Not all of Jackson’s stories were explorations of evil, however; she wrote several stories she termed ”pot-boilers,” which were essentially slightly fictionalized versions of her domestic life. (She often did not even bother to change the names of her family members.) Centering on family squabbles, they were published regularly in women’s magazines, such as Good Housekeeping and Woman’s Home Companion. Jackson herself did not put much value on these stories, distinguishing them from her serious fiction. She claimed in a letter to her parents that she wrote these stories ”simply for money.” Many of these stories were later collected into the books Life Among the Savages (1953) and Raising Demons (1957).
Jackson died suddenly of heart failure in 1965. She had been active during her last years, delivering lectures at colleges and writers’ conferences; three of the lectures are included in the same volume with the novel she was working on at the time of her death, Come Along With Me (1968). Jackson’s next collection of unpublished short fiction, Just An Ordinary Day, did not appear until 1997, when previously unpublished and uncollected stories were interwoven and edited by her children, Laurence Jackson Hyman and Sarah Hyman Stewart. The stories cover the same themes as those in her other collections, running the gamut from humorous domestic pieces to tales of twisted psyches and supernatural horror.
Works in Literary Context
In Jackson’s body of work, humankind is more evil than good, profoundly misguided and seemingly incapable of enlightenment. Lacking either the capacity to reason or the strength to act upon moral convictions, individuals are dictated by habit and convention. They often behave with callous disregard of those around them. Yet, even in the novels and stories that deal almost exclusively with the private worlds of individuals, the isolation of these lonely figures is intensified by the sense that the world surrounding them is cruel and peopled with weak or malignant characters. Emotional warmth and closeness are rare in Jackson’s fictional universe; there is little to sustain a healthy personality. Thus, it can be said that Jackson’s body of work is representative of both gothic and dystopian literature, or literature that features a world that is problem-filled and bleak.
Gothic literature is generally marked by elements of magic, mystery, and horror. Horace Walpole’s Castle of Otranto (1764) was the originator of the form, with its medieval castle, trap doors, dark stairways, and mysterious rooms. Contemporary gothic literature usually features a medieval atmosphere of brooding and unknown terror. The combination of realism and horror is also indicative of gothic literature. In Jackson’s body of work, psychological dissections of the darkness in human souls—the fear, loneliness, and hatred of the other that both cause and are the result of human evil—serve as the basis for her particular gothic style. In addition, the titular mansion of The Haunting of Hill House is much like the menacing structures found in classic works of gothic fiction, as are its paranormal occurrences.
The term “dystopia” refers to a future world in which contemporary problems have expanded to intensely unpleasant ends. Jackson’s ”The Lottery” is a perfect example of a dystopia. The story is about the reenactment in contemporary society of an ancient scapegoat ritual. The juxtaposition of the savage and the modern works to unsettle the reader and lays the foundation for its dystopic ending. A public stoning performed in the town square of an otherwise peaceful community communicates a powerful shock to the reader, an effect heightened by Jackson’s unemotional narrative style. A modern fable, ”The Lottery” reveals men and women to be timid, conformist, callous, and cruel. For example, while there is some resistance to the lottery, it is only voiced indirectly and never acted upon. Even Tessie, who perhaps displays an unspoken resistance to the lottery by showing up late, only protests when her family is chosen.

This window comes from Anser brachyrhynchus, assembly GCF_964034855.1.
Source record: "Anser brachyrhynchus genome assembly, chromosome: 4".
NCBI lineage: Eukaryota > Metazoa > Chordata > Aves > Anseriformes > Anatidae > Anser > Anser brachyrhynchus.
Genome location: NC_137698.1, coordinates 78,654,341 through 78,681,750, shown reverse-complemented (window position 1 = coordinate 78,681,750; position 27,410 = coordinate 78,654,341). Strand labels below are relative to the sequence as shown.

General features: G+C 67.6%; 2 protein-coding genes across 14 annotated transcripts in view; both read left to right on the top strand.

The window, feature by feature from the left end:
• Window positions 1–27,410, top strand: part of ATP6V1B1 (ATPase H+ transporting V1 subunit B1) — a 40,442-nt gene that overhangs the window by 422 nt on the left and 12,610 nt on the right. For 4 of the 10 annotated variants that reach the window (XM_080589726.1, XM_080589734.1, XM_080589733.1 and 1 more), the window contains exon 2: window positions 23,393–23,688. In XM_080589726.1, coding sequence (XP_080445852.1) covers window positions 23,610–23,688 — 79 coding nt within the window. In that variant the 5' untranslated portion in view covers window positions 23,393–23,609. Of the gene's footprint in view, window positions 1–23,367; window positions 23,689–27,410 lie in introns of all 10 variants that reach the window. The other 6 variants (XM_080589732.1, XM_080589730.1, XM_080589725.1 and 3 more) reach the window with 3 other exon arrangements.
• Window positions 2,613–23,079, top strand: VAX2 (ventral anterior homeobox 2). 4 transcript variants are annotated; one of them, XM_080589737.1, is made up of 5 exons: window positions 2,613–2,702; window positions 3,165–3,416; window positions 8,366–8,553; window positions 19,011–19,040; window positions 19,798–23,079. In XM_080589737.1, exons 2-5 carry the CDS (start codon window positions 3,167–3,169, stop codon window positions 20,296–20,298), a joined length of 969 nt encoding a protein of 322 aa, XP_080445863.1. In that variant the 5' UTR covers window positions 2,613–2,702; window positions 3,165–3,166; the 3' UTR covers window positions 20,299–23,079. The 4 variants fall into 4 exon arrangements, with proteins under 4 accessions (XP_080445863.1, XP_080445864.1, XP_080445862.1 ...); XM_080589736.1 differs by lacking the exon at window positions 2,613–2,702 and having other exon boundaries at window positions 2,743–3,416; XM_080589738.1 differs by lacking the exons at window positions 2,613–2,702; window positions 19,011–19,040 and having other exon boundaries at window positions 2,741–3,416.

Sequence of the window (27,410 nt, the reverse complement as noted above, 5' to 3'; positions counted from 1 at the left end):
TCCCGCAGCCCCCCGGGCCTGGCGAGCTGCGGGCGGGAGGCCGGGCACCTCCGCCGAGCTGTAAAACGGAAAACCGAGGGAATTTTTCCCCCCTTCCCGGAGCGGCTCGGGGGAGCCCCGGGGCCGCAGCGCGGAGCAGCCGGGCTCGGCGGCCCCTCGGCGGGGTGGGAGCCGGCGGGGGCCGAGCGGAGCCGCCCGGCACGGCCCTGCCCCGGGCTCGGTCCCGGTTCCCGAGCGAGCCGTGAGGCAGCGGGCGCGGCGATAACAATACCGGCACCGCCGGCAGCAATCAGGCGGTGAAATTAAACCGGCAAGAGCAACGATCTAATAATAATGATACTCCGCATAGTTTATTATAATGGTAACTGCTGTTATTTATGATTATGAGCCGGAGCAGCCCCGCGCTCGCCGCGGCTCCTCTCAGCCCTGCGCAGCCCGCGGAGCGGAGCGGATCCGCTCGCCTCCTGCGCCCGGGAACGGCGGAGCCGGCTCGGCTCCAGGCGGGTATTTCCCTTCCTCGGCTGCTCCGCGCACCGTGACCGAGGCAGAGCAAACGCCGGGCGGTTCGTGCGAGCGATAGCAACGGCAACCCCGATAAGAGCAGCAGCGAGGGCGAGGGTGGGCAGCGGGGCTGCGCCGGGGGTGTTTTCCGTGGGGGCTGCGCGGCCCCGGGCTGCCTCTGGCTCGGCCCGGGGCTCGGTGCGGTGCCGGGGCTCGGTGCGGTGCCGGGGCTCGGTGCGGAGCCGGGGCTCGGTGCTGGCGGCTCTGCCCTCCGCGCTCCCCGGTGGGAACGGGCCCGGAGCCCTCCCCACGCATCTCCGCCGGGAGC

Works in Critical Context
With her frequent appearances in story anthologies, Jackson has never been far from the minds of scholars. Her short story ”The Lottery” has been interpreted in several ways. Its symbolism, for instance, has been carefully scrutinized for its religious meanings. The story has been read as an attack on a capitalistic society, or as a feminist assault on an inherently patriarchal system. One of the wonders of the story is that it can sustain so many interpretations and still retain, decades after its original publication, the power to shock, enlighten, and entertain. Jackson’s novel We Have Always Lived in the Castle was praised especially for its imaginative treatment of its narrator and main character, Merricat, who is far removed from a textbook sociopath and made into a believable, even sympathetic, character.
In her Library Journal review of ”The Lottery,” Erica Bauermeister writes, ”(the story is) a memorable and terrifying masterpiece, fueled by a tension that creeps up on you slowly without any clear indication of why.” Other critics cite Jackson’s ability to tap into readers’ most basic fears. James Hilton of the Herald Tribune writes that ”The Lottery” and other stories ”remind one of the elemental terrors of childhood.” A Newsweek contributor wrote of the collection: ”In her art, as in her life, Shirley Jackson was an absolute original. She listened to her own voice, kept her own counsel, isolated herself from all intellectual and literary currents. . . . She was unique.”
We Have Always Lived in the Castle
Jackson’s last published novel before her death, was received warmly by critics and readers alike. An unnamed reviewer for the New York Times Book Review writes that the book is ”A marvelous elucidation of life … a story full of craft and full of mystery.” A reviewer for the New York Times calls the book ”A witch’s brew of eerie power and startling novelty.”
- Friedman, Lenemaja. Shirley Jackson. Boston: Twayne, 1975.
- Hall, Joan Wylie. Shirley Jackson: A Study of the Short Fiction. New York: Twayne, 1993.
- Allen, Barbara. ”A Folkloristic Look at Shirley Jackson’s ‘The Lottery.”’ Tennessee Folklore Society Bulletin 46 (December 1980): 119-124.
- Kosenko, Peter. ”A Marxist/Feminist Reading of Shirley Jackson’s ‘The Lottery.”’ New Orleans Review 12 (Spring 1985): 27-32.
- Nebeker, Helen E. ”’The Lottery’: Symbolic Tour de Force.” American Literature 46 (March 1974): 100-107.
- Oehlschlaeger, Fritz. ”The Stoning of Mistress Hutchinson: Meaning and Context in ‘The Lottery.”’ Essays in Literature 15 (Fall 1988): 259-265.
- Parks, John G. ”The Possibility of Evil: A Key to Shirley Jackson’s Fiction.” Studies in Short Fiction 15 (Summer 1978): 320-323.